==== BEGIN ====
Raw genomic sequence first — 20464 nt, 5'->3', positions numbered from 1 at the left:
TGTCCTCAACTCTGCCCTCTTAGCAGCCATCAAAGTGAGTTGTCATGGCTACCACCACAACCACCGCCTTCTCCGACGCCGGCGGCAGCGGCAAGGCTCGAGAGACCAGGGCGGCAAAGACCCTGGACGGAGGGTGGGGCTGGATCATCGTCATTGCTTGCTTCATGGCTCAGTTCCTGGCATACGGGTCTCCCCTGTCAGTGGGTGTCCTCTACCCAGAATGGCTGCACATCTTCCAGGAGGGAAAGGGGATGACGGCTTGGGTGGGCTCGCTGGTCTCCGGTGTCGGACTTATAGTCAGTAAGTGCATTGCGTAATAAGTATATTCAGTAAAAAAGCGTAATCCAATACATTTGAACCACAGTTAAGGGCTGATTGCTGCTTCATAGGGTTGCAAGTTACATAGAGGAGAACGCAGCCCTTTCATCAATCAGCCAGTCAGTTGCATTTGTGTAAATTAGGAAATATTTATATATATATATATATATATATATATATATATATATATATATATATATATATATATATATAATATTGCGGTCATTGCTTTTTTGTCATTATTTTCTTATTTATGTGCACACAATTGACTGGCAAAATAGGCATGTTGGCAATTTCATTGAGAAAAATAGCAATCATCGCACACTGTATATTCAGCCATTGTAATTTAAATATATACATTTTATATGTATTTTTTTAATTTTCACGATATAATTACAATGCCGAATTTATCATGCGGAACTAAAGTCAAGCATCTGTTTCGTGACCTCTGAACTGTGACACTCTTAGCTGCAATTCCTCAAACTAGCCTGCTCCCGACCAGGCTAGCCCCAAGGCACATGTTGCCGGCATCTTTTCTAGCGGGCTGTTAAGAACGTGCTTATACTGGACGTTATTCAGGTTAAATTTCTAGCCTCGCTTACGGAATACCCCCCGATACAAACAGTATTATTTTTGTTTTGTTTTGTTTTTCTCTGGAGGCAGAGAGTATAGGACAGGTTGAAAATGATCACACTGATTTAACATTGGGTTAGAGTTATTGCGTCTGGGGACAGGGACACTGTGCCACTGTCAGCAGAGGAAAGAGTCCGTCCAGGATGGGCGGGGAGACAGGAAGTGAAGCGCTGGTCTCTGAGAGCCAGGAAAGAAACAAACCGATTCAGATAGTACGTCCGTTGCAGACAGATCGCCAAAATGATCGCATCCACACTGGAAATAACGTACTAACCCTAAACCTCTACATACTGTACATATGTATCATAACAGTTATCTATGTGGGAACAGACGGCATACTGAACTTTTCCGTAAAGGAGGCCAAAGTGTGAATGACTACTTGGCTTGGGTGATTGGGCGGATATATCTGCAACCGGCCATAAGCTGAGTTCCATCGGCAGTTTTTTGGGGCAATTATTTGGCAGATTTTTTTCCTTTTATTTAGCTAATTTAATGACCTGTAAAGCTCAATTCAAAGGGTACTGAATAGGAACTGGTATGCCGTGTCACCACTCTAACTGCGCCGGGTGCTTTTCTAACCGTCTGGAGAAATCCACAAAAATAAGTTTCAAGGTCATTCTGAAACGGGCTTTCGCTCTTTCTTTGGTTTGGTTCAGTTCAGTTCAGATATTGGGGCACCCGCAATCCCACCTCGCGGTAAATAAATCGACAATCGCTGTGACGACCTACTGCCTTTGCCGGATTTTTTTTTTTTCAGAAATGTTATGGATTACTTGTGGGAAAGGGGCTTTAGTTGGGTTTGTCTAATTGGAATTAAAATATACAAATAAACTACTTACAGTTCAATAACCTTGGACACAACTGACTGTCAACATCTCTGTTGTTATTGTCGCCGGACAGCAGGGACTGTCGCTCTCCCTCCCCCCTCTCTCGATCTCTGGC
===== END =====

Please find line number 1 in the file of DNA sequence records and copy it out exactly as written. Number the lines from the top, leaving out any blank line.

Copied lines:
Raw genomic sequence first — 20464 nt, 5'->3', positions numbered from 1 at the left: